Veteran investigative reporter Johnston reveals how businesses, with the consent of government agencies, rip off consumers in plain sight. This book completes a kind of trilogy, after 2003's Perfectly Legal (about tax scams) and 2007's Free Lunch (about government subsidies). The "fine print" refers to a variety of bills--telephone, electric, water, insurance, credit card, hospital--and other documents that technically disclose costs to the bill payers but are intended to obscure as many hidden costs as possible. Although Johnston's research is meant to shame the powerful for accumulating eye-popping wealth by exploiting the less fortunate, the book also serves to empower recipients of the bills so they can demand repayment and maybe even systemic reform. In a closing chapter, Johnston recommends self-education by consumers, and he provides a start by delineating, for example, how to analyze a utility bill in order to fully understand the many clever surcharges and fees. The author hopes to encourage organized campaigns aimed at all levels and branches of government. The influence of the ballot box can speak truth to power, Johnston believes--perhaps naively but with heartwarming passion. Minimum-wage laws once seemed hopeless to achieve, he writes, yet they are now prevalent because consumers banded together effectively. Investigative journalism at its best, as Johnston seeks to comfort the afflicted while afflicting the comfortable.
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Product Details

  • ISBN-13: 9781591846536
  • Publisher: Penguin Group (USA)
  • Publication date: 8/27/2013
  • Pages: 336
  • Sales rank: 307,713
  • Product dimensions: 5.40 (w) x 8.30 (h) x 1.00 (d)

Meet the Author


David Cay Johnston is a Pulitzer Prize–winning reporter and the author of books including the New York Times bestsellers Perfectly Legal and Free Lunch.

Former radio broadcaster Todd McLaren has been heard on more than 5,000 TV and radio commercials; narrations for documentaries on such networks as A&E and the History Channel; and films. His book narrations have earned him a prestigious Audie Award as well as a Publishers Weekly Listen-Up Award.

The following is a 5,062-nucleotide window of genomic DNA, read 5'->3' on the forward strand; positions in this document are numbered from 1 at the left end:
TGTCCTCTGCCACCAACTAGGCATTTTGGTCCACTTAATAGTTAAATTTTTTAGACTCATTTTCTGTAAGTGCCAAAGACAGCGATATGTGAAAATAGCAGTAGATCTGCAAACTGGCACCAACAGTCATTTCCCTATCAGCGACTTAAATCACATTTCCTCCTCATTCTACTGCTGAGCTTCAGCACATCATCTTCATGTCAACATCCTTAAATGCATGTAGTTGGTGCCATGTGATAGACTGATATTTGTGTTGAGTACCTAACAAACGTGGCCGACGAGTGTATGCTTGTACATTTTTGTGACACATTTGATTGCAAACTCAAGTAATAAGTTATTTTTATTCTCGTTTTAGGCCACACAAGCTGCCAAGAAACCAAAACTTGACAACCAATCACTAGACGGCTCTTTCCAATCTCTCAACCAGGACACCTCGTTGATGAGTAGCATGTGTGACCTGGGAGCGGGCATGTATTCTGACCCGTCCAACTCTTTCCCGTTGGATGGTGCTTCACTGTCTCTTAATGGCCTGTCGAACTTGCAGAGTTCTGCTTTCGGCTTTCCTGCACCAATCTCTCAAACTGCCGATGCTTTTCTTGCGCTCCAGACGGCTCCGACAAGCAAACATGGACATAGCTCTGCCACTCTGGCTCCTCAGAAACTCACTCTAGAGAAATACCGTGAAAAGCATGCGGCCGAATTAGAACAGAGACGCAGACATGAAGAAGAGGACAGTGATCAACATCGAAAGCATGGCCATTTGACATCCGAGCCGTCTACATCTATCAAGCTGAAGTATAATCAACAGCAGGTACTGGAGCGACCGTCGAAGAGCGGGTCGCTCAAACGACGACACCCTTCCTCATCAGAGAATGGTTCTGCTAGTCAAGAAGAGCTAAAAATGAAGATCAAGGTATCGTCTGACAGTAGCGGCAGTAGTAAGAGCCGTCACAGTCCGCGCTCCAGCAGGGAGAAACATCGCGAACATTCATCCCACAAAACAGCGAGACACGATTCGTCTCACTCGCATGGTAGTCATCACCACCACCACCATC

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Customer Reviews

Average Rating 4.5
( 6 )
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Sort by: Showing all of 6 Customer Reviews
  • Anonymous

    Posted November 2, 2012

    Worth reading

    Johnston brings up many points that cost American people and companies excessive money. It will help you understand how we have created the mess that we are in. Primarily he is saying a couple things that I took away; large corporations have excessive influence on what and how something is over regulated or insufficiently regulated & many of our important services (utilities and transportation) are essentially monopolies. Money buys power and influence which is pretty much common knowledge.

    3 out of 3 people found this review helpful.

    Was this review helpful? Yes  No   Report this review
  • Posted October 22, 2012

    Highly Recommended - So much to learn!

    David Cay Johnston continues to amaze. I'm learning much about how Goverment and Corporations bilk the common family out of funds that should go to the betterment of all society.

    3 out of 3 people found this review helpful.

    Was this review helpful? Yes  No   Report this review
  • Anonymous

    Posted September 20, 2012

    NPR

    I just heard about this guy on NPR. This guy is so cool.

    0 out of 3 people found this review helpful.

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  • Anonymous

    Posted March 3, 2014

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  • Anonymous

    Posted August 8, 2013

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  • Anonymous

    Posted October 28, 2012

    No text was provided for this review.